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Registration of Hindu Marriage

Updated: May 5

The registration of marriage stands as an important step towards establishing a secure legal framework around unions, an aspect often overlooked in traditional ceremonies. Despite the manifold benefits it offers, there exists no steadfast law or custom mandating the compulsory registration of all marriages.

Registration of hindu Marriage

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Advantages of Registration of Hindu Marriage

Firstly, it serves as a robust deterrent against bigamy or polygamy. By requiring all marriages to be registered with a statutory authority and making these documents easily accessible, perhaps through platforms like the internet, the enforcement of laws against multiple marriages can be significantly bolstered.

Furthermore, the registration process acts as a shield against exploitation, particularly concerning women. Cases involving Non-Resident Indians (NRIs) or foreigners perpetrating deception become markedly more challenging to prosecute without proper documentation.

Moreover, mandatory registration of marriages, with both partners present before a registering public authority, serves as a potent tool against coerced unions. This measure ensures that no individual can be compelled into marriage against their will.

Another critical benefit lies in the prevention of child marriages. Mandatory registration would swiftly detect such unlawful unions, enabling timely intervention and protection of vulnerable minors.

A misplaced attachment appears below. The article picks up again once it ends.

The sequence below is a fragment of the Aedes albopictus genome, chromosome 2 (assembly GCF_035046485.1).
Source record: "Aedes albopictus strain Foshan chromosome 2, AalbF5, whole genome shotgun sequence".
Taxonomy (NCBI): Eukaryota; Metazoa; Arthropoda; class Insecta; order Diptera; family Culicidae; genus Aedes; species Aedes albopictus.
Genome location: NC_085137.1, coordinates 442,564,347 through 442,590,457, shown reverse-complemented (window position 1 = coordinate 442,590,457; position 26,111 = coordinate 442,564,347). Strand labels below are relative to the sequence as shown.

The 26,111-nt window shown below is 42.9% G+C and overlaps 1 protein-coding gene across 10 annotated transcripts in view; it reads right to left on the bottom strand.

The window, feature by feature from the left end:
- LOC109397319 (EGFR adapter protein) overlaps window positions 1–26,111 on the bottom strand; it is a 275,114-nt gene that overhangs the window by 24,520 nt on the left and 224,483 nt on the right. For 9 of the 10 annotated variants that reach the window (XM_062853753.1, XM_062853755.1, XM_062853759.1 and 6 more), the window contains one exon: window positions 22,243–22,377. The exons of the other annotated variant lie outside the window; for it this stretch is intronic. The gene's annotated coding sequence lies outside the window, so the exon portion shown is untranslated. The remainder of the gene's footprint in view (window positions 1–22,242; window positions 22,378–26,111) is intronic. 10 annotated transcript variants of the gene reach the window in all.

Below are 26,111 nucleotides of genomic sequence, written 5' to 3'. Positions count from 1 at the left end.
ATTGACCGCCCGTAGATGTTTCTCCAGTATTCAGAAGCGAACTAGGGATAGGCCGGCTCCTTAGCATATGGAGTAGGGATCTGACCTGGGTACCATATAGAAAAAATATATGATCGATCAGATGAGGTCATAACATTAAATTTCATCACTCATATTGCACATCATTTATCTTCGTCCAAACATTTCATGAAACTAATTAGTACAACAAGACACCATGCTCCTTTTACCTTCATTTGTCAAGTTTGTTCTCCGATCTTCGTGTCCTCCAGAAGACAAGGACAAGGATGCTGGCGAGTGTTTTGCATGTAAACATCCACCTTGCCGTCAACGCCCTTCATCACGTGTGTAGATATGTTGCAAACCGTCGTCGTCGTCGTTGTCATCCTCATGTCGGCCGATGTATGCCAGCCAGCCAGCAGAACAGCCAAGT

The significance of marriage registration extends beyond personal affairs, proving invaluable in dealings with various governmental authorities. Documents certifying marriage hold sway in matters ranging from passport applications to legal proceedings such as divorce, maintenance, or dowry disputes.

By streamlining this process, valuable time of the courts is conserved, particularly in cases involving bigamy or polygamy where the solemnisation of marriage often becomes a contentious issue.

Additionally, embracing the compulsory registration of marriages aligns with international conventions aimed at eliminating gender discrimination. As a signatory to such conventions, India has a responsibility to uphold this practice, thereby contributing to a more equitable society.

Statutes on Registration of Hindu Marriage  

The legal landscape surrounding the registration of marriages in India is governed by several statutes, each delineating its provisions and scope. One such statute is 'The Births, Deaths and Marriage Registration Act, 1886. However, despite its title suggesting otherwise, this Act does not include any provisions for the registration of marriages.

On the other hand, the Hindu Marriage Act, 1955, under Section 8, does outline certain provisions pertaining to the registration of marriages within the Hindu community.

Notably, this Act grants discretion to the parties involved, allowing them to choose whether to solemnise the marriage before a Sub-Registrar or register it subsequent to the ceremony, in accordance with customary practices. Importantly, the Act explicitly states that the validity of the marriage remains unaffected by any omission to register it.


Moreover, Section 8(2) empowers the State Government to formulate rules regarding marriage registration. If the State Government deems it necessary, it can mandate compulsory registration. In such cases, individuals failing to comply with the prescribed rules may face punitive measures, typically in the form of fines.